8 entries match your criteria.
Historical Markers and War Memorials in Sandy Spring, Maryland
Location of Sandy Spring, Maryland
► Montgomery County (524) ► Frederick County (469) ► Howard County (130) ► Prince George's County (524) ► Washington, D.C. (1962) ► Arlington County, D.C. (373) ► Fairfax County, Virginia (482) ► Loudoun County, Virginia (273)
Touch name on list to highlight map location.
Touch blue arrow, or on map, to go there.
1753: Sandy Spring Friends Meeting established
on this site by three or four families who had
moved here from first Friends Meeting on
Western Shore of Chesapeake Bay.
1770: James Brooke . . . — — Map (db m67674) HM|
These gas lanterns (now electrified) are composite units made from the remnants of four lanterns which bordered the horseshoe drive at the Olney Inn prior to its destruction by fire in 1977. Apparently the original lanterns were extensively . . . — — Map (db m162745) HM|
|The Civil War profoundly affected county residents because of their proximity to Washington, D.C. —the Union Capital— and Virginia, the northern reach of the Confederate States of America. No community in Montgomery County was immune to . . . — — Map (db m104229) HM|
First Sandy Spring Meeting
of Record of The
Religious Society of Friends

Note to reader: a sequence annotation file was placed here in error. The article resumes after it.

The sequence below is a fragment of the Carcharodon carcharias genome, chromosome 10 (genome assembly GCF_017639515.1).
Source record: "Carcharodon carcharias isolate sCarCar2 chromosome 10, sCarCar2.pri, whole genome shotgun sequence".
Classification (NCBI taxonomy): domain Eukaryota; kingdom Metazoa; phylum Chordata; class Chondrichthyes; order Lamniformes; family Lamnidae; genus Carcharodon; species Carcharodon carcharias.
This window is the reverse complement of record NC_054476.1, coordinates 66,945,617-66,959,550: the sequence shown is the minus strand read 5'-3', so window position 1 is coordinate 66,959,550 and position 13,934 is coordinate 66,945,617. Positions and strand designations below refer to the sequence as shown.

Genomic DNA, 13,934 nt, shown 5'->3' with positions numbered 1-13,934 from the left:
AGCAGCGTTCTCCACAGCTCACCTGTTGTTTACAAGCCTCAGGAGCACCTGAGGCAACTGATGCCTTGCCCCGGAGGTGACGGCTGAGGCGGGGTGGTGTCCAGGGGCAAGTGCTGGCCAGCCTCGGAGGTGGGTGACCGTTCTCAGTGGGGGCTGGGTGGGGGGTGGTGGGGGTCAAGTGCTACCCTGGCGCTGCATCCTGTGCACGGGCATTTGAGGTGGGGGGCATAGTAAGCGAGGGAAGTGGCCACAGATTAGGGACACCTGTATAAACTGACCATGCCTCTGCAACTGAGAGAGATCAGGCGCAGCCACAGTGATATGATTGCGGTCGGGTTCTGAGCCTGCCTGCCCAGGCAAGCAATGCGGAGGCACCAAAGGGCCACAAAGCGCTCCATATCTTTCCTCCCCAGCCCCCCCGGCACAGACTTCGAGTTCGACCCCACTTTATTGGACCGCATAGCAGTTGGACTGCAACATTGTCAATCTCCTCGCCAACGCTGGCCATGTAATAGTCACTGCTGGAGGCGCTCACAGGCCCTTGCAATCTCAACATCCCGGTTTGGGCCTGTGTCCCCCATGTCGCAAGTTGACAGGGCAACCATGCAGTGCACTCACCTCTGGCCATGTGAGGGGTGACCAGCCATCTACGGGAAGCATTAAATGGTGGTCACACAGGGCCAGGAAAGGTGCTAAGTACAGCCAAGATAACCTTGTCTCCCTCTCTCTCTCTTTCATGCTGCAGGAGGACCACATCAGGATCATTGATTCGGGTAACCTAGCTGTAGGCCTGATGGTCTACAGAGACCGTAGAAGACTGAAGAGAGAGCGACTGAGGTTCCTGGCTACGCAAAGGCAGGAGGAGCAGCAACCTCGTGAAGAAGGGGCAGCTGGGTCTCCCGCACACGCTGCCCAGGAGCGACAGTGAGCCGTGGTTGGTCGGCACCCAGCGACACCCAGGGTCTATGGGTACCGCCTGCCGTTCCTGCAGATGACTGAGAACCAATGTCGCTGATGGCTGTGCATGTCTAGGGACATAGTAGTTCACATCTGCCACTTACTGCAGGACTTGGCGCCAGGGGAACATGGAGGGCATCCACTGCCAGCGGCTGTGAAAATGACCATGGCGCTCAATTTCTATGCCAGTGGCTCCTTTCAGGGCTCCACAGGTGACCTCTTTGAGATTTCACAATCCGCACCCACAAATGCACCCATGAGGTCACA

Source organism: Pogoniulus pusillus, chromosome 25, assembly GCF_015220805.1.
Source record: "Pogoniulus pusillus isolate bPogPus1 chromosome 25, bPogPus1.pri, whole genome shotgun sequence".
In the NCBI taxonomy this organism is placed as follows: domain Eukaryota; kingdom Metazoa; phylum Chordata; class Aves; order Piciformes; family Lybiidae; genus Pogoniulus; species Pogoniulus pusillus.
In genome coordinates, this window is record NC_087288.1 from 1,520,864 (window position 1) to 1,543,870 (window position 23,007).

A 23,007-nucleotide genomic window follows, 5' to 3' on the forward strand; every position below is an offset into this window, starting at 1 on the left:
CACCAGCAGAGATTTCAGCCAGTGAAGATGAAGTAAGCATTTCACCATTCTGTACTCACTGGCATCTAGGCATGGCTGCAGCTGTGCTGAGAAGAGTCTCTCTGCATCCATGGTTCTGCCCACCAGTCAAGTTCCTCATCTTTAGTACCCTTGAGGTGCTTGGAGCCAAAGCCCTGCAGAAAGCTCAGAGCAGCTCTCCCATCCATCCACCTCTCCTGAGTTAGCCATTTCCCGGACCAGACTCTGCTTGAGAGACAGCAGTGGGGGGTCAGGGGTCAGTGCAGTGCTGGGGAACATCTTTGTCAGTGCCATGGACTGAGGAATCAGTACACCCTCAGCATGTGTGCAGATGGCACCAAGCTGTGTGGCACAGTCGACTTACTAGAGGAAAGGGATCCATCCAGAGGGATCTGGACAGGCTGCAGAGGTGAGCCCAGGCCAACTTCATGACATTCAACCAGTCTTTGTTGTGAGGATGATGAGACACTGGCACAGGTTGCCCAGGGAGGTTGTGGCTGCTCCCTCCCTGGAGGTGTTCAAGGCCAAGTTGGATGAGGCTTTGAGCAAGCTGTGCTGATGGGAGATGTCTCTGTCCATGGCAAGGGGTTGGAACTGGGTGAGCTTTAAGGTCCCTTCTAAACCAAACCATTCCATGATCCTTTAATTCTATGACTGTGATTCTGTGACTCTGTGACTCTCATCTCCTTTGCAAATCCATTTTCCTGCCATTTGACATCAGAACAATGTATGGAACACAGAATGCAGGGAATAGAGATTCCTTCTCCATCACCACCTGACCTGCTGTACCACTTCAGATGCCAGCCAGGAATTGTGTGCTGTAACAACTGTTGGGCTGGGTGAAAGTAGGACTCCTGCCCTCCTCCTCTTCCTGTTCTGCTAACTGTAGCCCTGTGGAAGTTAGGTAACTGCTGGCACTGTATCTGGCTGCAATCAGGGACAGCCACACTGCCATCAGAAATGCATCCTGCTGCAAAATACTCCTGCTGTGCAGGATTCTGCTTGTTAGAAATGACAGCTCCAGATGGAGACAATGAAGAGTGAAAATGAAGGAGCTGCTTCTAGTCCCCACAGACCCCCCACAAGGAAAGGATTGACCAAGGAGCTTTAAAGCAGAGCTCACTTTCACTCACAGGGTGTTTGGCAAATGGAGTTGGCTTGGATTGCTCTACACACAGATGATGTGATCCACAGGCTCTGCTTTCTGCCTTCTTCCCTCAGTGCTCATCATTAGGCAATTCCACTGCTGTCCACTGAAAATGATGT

held in this grove
Present Building Erected
Sandy Spring Meeting United . . . — — Map (db m67663) HM|
In 2004, this trail corridor was named in honor of the mother of the modern environmental movement, Rachel Carson. When complete, the Rachel Carson Greenway Trail will be 25 miles long, connecting the Anacostia Trail System in Prince George's . . . — — Map (db m162744) HM|
|The Sandy Spring community took its name from this spring, which provides fresh water filtered through the sandy soil. In 1745, the spring was located on what was once known as “Snowden's Manor” and later known as “Harewood”. . . . — — Map (db m104248) HM|
|The Sandy Spring Ash Tree
Maryland Champion White Ash Tree
Approximate age 300 years — — Map (db m131852) HM|
More than 150 years ago, Woodlawn plantation was the envy of Montgomery County farmers and the pride of its owners, the Palmer family. The estate boasted one of the County's grandest manor homes, productive fields, and several outbuildings. . . . — — Map (db m162743) HM|